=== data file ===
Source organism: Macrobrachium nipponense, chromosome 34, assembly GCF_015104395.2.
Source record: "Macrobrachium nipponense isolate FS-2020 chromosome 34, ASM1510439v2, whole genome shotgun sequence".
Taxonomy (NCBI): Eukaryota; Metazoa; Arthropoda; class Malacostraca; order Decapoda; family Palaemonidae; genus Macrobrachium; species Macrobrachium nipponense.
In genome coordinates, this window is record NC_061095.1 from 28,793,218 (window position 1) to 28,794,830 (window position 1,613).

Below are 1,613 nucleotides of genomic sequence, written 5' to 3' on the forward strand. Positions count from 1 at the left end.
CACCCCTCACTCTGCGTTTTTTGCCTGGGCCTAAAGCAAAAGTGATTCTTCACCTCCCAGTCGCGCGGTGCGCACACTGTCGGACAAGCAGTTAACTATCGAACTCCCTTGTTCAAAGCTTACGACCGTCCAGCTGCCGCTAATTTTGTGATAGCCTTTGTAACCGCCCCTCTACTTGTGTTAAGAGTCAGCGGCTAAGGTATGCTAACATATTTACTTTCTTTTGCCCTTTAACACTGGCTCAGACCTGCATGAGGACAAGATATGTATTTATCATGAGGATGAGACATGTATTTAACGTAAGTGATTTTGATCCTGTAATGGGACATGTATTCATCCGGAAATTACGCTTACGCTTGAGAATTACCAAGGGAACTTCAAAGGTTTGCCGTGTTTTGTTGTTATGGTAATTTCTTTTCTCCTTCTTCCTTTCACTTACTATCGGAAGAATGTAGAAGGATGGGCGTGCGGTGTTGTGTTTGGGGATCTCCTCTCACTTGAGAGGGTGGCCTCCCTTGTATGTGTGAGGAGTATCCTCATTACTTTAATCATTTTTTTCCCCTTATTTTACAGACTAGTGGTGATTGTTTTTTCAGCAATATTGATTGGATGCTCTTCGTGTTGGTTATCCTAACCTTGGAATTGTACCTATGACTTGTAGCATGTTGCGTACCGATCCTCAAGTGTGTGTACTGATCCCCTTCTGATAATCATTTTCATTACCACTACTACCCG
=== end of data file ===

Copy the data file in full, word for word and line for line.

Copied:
Source organism: Macrobrachium nipponense, chromosome 34, assembly GCF_015104395.2.
Source record: "Macrobrachium nipponense isolate FS-2020 chromosome 34, ASM1510439v2, whole genome shotgun sequence".
Taxonomy (NCBI): Eukaryota; Metazoa; Arthropoda; class Malacostraca; order Decapoda; family Palaemonidae; genus Macrobrachium; species Macrobrachium nipponense.
In genome coordinates, this window is record NC_061095.1 from 28,793,218 (window position 1) to 28,794,830 (window position 1,613).

Below are 1,613 nucleotides of genomic sequence, written 5' to 3' on the forward strand. Positions count from 1 at the left end.
CACCCCTCACTCTGCGTTTTTTGCCTGGGCCTAAAGCAAAAGTGATTCTTCACCTCCCAGTCGCGCGGTGCGCACACTGTCGGACAAGCAGTTAACTATCGAACTCCCTTGTTCAAAGCTTACGACCGTCCAGCTGCCGCTAATTTTGTGATAGCCTTTGTAACCGCCCCTCTACTTGTGTTAAGAGTCAGCGGCTAAGGTATGCTAACATATTTACTTTCTTTTGCCCTTTAACACTGGCTCAGACCTGCATGAGGACAAGATATGTATTTATCATGAGGATGAGACATGTATTTAACGTAAGTGATTTTGATCCTGTAATGGGACATGTATTCATCCGGAAATTACGCTTACGCTTGAGAATTACCAAGGGAACTTCAAAGGTTTGCCGTGTTTTGTTGTTATGGTAATTTCTTTTCTCCTTCTTCCTTTCACTTACTATCGGAAGAATGTAGAAGGATGGGCGTGCGGTGTTGTGTTTGGGGATCTCCTCTCACTTGAGAGGGTGGCCTCCCTTGTATGTGTGAGGAGTATCCTCATTACTTTAATCATTTTTTTCCCCTTATTTTACAGACTAGTGGTGATTGTTTTTTCAGCAATATTGATTGGATGCTCTTCGTGTTGGTTATCCTAACCTTGGAATTGTACCTATGACTTGTAGCATGTTGCGTACCGATCCTCAAGTGTGTGTACTGATCCCCTTCTGATAATCATTTTCATTACCACTACTACCCG